At Empa (Swiss Federal Laboratories for Materials Science and Technology), researchers have developed a way of integrating optic fibres into clothing and using this technology to detect a person’s heart rate. The polymer fibres are highly flexible, keeping the integrated clothing still soft and comfortable. A prototype hat using the new fibre optics was developed so that the tips of the fibres faced toward the skin.
By shining light onto the skin and measuring minute changes in the reflected light, the researchers were able to measure people’s heart rate with impressive accuracy.
The technology can potentially help detect the change in skin due to a developing pressure sore, helping to avoid it without the complexity of current solutions. In the future, the researchers will be trying to detect parameters such as oxygenation and metabolic content of blood near the surface of the skin.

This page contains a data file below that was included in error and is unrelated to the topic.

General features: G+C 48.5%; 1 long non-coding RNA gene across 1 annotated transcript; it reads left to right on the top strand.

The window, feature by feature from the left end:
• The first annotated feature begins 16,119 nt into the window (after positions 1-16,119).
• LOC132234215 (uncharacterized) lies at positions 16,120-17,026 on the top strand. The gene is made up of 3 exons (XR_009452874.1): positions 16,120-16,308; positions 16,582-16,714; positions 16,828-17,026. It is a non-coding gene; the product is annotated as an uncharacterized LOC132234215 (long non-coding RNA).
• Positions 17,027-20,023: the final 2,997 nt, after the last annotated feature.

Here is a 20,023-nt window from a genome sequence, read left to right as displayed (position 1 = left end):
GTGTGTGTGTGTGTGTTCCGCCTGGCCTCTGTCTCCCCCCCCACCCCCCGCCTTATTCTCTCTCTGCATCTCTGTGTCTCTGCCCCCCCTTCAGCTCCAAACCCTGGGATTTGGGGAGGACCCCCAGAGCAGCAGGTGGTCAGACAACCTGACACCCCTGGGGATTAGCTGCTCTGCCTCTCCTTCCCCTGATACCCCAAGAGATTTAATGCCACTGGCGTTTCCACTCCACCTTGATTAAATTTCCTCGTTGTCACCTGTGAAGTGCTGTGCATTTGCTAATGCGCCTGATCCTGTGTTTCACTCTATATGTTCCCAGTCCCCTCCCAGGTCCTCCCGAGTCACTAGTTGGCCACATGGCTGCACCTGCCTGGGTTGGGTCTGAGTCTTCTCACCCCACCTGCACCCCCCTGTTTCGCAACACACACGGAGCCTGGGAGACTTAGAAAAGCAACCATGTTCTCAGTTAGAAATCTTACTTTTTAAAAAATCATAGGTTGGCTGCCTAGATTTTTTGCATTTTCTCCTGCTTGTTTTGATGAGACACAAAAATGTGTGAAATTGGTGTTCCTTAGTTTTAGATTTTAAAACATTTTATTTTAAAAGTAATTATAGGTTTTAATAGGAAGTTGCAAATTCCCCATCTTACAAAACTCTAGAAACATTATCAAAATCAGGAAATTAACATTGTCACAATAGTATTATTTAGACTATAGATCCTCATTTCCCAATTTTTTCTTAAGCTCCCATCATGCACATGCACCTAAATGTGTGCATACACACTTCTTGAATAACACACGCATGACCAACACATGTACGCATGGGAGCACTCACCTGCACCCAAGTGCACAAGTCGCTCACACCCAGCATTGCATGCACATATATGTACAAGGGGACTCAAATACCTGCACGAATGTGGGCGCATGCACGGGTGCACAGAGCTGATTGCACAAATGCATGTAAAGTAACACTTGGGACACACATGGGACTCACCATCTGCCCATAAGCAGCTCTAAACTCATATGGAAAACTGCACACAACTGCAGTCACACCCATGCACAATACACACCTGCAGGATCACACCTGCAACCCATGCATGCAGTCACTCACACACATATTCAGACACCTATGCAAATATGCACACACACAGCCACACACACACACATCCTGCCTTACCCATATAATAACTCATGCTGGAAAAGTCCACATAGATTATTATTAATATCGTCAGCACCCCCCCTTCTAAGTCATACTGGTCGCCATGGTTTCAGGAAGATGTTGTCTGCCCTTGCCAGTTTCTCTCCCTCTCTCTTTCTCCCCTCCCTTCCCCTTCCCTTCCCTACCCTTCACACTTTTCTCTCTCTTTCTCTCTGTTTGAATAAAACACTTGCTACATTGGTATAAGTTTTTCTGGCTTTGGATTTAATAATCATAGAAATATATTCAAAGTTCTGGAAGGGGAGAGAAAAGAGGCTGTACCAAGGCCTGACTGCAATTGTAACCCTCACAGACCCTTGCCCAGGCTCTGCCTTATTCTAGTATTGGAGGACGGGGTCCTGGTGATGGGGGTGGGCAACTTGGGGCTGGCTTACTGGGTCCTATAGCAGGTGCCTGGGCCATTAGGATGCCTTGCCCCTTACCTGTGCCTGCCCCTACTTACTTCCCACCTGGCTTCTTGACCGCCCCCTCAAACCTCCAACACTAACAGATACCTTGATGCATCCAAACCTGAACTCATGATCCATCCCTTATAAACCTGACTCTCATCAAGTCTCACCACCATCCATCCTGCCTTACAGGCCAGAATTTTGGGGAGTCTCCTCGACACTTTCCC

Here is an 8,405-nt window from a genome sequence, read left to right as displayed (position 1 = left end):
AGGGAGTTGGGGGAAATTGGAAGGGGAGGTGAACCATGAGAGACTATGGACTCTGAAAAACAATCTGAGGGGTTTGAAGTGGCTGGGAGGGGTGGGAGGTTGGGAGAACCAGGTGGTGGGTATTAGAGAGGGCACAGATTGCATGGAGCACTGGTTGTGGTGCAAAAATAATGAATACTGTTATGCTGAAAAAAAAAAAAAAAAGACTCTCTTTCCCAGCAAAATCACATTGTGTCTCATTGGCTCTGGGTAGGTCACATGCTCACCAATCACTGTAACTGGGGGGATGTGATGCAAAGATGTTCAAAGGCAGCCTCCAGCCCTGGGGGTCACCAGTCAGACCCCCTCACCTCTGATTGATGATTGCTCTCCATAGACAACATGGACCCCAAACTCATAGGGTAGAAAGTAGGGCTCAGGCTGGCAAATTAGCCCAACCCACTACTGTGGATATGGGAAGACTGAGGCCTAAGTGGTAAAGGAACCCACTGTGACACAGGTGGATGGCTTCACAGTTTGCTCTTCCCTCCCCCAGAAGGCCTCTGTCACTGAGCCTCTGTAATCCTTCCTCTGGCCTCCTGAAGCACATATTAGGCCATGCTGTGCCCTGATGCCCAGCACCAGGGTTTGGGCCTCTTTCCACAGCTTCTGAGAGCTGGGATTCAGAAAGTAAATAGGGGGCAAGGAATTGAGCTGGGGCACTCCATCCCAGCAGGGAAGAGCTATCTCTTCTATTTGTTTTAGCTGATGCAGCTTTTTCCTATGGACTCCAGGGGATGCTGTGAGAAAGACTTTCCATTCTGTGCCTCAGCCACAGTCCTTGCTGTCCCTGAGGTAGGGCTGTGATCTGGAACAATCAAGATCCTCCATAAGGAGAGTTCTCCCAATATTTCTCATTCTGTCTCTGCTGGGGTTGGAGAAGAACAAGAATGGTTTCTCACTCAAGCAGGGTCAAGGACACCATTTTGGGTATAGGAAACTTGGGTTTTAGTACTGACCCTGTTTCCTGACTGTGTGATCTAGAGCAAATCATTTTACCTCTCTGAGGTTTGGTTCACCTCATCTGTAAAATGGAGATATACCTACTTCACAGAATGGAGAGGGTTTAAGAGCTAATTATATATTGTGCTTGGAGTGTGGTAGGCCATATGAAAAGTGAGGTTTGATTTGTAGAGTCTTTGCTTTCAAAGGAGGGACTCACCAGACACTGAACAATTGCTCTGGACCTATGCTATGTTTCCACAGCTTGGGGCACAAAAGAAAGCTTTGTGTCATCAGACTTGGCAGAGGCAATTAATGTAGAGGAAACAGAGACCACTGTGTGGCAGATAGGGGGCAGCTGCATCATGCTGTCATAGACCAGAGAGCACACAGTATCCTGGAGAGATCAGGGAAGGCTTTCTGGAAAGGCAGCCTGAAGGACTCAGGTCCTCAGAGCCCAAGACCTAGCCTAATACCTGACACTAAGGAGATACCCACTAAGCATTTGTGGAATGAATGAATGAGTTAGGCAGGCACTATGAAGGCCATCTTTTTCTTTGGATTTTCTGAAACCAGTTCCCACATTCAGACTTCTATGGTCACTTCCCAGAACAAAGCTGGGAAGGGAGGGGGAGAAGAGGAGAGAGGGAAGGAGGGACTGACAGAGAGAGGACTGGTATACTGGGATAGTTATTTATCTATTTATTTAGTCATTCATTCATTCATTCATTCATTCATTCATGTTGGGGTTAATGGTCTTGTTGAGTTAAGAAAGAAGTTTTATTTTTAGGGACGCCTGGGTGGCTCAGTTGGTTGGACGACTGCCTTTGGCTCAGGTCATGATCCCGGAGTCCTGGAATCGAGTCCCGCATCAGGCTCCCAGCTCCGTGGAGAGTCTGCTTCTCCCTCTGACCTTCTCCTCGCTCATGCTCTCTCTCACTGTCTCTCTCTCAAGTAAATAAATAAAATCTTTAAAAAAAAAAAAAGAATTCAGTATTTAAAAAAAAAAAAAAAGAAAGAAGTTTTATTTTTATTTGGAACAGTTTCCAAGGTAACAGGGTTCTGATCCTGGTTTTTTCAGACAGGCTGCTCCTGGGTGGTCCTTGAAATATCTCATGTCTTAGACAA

The fibres can handle a wash and are quite rugged, so may end up being eventually used in patient garbs for in-hospital use. One day, perhaps, even everyday clothing will sport smart sensors and fibre optics.
Some details about the novel fibre optics, according to the study abstract in Journal of the Royal Society Interface: "Polymer optical fibres (POFs) are melt-spun continuously and characterised optically and mechanically before being embroidered. The resulting sensor shows flexibility when embroidered into a moisture-wicking fabric, and withstands disinfection with hospital-type laundry cycles. Additionally, the new sensor textile shows a lower static coefficient of friction (COF) than conventionally used bedsheets in both dry and sweaty conditions versus a skin model".